Is there a connection between gender and migration? Apparently there is.
The Central Bureau of Statistics’ “Local Authorities in Israel”, published this week, shows the extent of inter-city migration – the migration between local authorities in Israel, in 2018. A total of 285,900 residents moved to another locality in Israel, of which about half (141,600) were women and about half (144,200) were men.
When examining socio-economic clusters and the size of the locality, the ratio of women to men is maintained, but when comparing Jewish localities (where more than 75% of the population is Jewish) to Arab localities (more than 75% of the population is Arab), it is evident that more women than men migrate to (and from) the Arab localities. The ratio of women migrating to Arab localities (10,360) to men migrants (7,330) was 1.41, compared with 0.96 in the rest of the localities in Israel, meaning that in the rest of the localities in the country, the number of male immigrants was slightly higher than the number of females.
In Jerusalem, too, the number of men who moved to the city (6,860) was slightly higher than the number of women (5,900), with the ratio of women to men standing at 0.86.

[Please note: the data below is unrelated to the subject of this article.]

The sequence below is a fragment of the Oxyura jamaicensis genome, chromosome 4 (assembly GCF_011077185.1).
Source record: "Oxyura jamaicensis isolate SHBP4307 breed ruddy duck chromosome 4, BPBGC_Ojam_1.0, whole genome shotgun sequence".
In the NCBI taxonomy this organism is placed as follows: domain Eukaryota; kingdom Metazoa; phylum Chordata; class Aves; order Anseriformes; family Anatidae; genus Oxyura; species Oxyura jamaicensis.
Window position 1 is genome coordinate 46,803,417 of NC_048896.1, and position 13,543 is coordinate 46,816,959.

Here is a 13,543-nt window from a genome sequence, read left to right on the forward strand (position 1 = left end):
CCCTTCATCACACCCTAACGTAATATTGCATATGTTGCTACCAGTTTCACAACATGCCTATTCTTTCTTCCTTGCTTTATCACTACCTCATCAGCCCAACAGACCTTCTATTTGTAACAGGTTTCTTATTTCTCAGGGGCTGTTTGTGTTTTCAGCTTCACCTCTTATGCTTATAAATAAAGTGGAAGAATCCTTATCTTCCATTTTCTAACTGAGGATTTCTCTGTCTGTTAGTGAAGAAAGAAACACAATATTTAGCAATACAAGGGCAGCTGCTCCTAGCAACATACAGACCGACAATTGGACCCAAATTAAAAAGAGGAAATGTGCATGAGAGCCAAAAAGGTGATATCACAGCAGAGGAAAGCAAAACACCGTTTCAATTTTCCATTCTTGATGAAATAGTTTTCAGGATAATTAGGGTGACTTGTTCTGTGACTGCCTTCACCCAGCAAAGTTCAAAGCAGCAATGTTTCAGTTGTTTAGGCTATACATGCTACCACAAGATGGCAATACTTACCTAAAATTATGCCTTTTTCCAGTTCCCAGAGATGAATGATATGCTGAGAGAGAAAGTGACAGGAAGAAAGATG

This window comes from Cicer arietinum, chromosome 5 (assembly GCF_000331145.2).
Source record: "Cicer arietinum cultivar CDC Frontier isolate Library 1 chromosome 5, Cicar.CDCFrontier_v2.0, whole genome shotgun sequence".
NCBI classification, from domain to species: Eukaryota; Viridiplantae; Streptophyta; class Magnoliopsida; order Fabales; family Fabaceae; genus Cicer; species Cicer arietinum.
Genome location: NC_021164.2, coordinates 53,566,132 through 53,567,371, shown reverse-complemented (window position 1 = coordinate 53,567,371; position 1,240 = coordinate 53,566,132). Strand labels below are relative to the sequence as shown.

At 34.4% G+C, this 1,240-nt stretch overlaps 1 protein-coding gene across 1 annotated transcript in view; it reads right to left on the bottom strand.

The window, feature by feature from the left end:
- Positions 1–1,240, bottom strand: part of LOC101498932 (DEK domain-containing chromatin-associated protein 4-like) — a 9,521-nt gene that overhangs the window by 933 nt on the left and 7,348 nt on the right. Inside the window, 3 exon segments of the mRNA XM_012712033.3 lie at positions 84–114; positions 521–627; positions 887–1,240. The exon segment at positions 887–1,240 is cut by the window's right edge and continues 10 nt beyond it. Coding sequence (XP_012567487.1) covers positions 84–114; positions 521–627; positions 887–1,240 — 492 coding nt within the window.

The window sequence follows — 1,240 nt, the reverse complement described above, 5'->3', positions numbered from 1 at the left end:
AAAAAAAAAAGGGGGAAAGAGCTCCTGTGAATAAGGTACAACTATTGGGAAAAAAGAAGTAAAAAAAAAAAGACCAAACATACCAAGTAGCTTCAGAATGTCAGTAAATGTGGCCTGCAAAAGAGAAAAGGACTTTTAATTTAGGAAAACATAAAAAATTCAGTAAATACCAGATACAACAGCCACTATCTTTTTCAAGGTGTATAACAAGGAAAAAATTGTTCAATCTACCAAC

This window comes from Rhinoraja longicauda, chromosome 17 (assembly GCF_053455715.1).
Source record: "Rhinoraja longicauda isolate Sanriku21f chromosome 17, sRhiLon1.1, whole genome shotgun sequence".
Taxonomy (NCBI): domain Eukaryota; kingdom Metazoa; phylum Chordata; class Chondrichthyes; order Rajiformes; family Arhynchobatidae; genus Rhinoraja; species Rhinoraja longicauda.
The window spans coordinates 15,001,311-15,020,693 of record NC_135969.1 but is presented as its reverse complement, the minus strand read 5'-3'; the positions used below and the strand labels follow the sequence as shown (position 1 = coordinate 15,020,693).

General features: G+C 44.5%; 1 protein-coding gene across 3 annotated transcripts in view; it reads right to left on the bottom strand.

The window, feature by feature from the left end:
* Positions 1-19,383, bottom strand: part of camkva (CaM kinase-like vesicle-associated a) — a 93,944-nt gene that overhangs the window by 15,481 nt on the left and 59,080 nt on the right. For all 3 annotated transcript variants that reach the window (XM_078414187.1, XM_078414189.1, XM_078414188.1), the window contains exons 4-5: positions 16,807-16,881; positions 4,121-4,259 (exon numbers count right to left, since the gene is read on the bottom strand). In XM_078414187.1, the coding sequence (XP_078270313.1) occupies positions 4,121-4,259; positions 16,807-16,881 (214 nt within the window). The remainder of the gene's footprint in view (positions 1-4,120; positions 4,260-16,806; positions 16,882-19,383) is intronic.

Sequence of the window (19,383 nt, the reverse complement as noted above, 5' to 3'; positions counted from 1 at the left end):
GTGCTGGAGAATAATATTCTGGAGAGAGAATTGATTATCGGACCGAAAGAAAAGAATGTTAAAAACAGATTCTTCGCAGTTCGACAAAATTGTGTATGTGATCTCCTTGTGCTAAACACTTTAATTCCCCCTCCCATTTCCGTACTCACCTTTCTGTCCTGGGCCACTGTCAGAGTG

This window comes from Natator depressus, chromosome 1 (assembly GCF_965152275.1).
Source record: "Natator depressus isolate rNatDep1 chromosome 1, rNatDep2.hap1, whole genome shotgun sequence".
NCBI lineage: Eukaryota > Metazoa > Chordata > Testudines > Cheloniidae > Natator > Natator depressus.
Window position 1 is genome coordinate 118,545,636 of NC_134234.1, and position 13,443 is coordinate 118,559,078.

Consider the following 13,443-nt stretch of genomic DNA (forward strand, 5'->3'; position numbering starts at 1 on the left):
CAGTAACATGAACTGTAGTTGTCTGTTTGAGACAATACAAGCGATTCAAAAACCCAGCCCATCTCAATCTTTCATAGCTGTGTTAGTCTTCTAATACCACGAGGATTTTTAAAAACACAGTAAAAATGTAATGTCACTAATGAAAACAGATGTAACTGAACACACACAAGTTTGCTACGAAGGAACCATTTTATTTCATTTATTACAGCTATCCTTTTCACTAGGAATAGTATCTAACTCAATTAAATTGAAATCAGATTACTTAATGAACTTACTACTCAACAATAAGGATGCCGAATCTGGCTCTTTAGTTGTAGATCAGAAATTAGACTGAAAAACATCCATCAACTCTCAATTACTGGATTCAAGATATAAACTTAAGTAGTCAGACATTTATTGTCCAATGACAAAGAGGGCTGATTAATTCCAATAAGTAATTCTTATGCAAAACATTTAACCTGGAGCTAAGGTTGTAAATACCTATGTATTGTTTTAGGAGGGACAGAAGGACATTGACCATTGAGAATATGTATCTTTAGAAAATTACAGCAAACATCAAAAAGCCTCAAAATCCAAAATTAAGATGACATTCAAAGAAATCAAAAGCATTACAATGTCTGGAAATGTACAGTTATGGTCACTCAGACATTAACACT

Another interesting group is older migrants. 14,600 of the inter city migrants in Israel were aged 65 and above, and they constituted 5.1% of all the migrants. This percentage is less than half of their share in Israel’s population, which stands at 11.8%. The rate of older migrants was relatively high among the migrants to established Jewish localities (clusters 9-10 in the socio-economic index), but even among the migrants to these communities, people aged 65 and over accounted for only 8% – a lower percentage of their share in the country’s population. Migrants aged 65+ constituted 4.2% of the migrants to Jerusalem in 2018.